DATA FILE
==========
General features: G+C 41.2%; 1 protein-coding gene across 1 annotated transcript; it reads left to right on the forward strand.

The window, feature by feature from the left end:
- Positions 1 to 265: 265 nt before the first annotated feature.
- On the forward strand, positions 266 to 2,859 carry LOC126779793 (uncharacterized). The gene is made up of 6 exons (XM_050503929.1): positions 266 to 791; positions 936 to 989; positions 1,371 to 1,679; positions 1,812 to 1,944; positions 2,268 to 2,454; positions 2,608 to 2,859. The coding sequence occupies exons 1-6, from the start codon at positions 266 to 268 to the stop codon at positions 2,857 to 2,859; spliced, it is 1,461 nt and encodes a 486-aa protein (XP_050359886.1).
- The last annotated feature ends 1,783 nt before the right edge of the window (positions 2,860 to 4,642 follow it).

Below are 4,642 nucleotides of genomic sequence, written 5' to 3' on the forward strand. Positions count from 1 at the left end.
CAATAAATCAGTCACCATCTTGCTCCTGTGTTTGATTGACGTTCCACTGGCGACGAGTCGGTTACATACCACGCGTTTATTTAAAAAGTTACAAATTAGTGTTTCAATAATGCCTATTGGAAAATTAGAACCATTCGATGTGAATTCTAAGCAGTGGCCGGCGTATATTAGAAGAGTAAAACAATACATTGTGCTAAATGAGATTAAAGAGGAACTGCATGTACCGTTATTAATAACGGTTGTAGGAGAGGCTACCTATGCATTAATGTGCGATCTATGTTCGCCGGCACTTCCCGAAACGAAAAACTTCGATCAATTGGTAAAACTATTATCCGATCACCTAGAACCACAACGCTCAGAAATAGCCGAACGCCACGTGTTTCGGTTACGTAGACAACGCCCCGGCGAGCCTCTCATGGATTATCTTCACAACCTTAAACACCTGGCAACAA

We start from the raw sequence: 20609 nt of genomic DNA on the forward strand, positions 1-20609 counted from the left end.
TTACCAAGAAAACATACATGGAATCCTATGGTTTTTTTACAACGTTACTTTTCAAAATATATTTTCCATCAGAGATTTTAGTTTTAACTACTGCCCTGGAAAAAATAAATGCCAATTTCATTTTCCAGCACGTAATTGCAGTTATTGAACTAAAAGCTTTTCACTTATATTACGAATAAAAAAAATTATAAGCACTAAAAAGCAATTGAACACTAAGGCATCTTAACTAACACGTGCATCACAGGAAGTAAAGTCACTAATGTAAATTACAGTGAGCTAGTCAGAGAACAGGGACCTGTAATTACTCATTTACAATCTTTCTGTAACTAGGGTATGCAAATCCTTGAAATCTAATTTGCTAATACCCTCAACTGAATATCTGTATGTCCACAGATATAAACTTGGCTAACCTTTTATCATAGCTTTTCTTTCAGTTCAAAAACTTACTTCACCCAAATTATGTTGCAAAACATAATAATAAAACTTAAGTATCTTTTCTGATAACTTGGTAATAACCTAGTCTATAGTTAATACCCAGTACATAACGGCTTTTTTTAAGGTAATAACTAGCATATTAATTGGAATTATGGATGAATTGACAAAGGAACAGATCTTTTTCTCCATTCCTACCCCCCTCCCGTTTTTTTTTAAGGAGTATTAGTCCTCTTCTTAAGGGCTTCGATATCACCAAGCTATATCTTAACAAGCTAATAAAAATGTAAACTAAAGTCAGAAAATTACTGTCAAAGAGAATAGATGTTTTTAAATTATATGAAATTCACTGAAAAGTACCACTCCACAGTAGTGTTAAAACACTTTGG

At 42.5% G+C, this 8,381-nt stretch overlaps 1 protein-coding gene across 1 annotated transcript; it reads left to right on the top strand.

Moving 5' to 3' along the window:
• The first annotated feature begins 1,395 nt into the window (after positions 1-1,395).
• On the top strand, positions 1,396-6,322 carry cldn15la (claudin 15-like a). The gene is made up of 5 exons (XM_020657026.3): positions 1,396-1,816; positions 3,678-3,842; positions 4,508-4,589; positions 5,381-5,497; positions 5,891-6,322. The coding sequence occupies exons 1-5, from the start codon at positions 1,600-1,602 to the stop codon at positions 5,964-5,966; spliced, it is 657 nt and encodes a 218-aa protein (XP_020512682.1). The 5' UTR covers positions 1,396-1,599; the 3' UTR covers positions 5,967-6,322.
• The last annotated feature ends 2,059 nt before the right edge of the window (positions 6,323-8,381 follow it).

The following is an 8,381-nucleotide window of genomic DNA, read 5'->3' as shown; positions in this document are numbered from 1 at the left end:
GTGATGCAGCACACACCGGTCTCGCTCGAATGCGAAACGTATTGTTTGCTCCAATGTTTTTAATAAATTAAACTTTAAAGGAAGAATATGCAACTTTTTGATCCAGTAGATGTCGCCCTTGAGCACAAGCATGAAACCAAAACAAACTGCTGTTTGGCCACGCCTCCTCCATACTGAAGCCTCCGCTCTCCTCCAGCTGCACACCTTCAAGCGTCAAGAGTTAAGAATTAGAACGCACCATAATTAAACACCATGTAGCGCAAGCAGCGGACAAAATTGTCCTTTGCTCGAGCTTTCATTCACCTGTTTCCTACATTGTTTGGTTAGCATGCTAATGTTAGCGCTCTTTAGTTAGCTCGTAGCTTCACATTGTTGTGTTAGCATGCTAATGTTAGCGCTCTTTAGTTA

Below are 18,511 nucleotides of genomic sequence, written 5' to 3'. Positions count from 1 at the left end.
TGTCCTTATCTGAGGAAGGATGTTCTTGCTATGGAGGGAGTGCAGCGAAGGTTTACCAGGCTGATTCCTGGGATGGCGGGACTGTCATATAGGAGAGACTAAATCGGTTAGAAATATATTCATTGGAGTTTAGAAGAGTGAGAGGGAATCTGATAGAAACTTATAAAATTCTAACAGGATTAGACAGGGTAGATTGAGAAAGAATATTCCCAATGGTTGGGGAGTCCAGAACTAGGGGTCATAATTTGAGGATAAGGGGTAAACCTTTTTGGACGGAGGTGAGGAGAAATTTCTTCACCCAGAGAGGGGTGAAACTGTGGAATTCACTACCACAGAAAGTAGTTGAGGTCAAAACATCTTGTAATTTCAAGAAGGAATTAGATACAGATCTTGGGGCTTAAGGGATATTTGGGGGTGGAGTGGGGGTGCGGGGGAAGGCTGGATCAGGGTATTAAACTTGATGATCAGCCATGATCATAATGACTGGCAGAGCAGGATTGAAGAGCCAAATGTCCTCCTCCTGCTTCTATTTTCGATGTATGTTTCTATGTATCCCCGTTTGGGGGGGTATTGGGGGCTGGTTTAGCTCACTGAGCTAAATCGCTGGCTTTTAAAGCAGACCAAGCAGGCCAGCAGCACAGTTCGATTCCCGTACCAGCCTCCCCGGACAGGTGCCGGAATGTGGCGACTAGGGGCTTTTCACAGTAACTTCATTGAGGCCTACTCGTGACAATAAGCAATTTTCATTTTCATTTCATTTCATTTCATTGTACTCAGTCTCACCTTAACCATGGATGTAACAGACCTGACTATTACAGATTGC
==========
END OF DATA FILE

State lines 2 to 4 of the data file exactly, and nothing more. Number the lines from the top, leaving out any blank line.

The window, feature by feature from the left end:
- Positions 1 to 265: 265 nt before the first annotated feature.
- On the forward strand, positions 266 to 2,859 carry LOC126779793 (uncharacterized). The gene is made up of 6 exons (XM_050503929.1): positions 266 to 791; positions 936 to 989; positions 1,371 to 1,679; positions 1,812 to 1,944; positions 2,268 to 2,454; positions 2,608 to 2,859. The coding sequence occupies exons 1-6, from the start codon at positions 266 to 268 to the stop codon at positions 2,857 to 2,859; spliced, it is 1,461 nt and encodes a 486-aa protein (XP_050359886.1).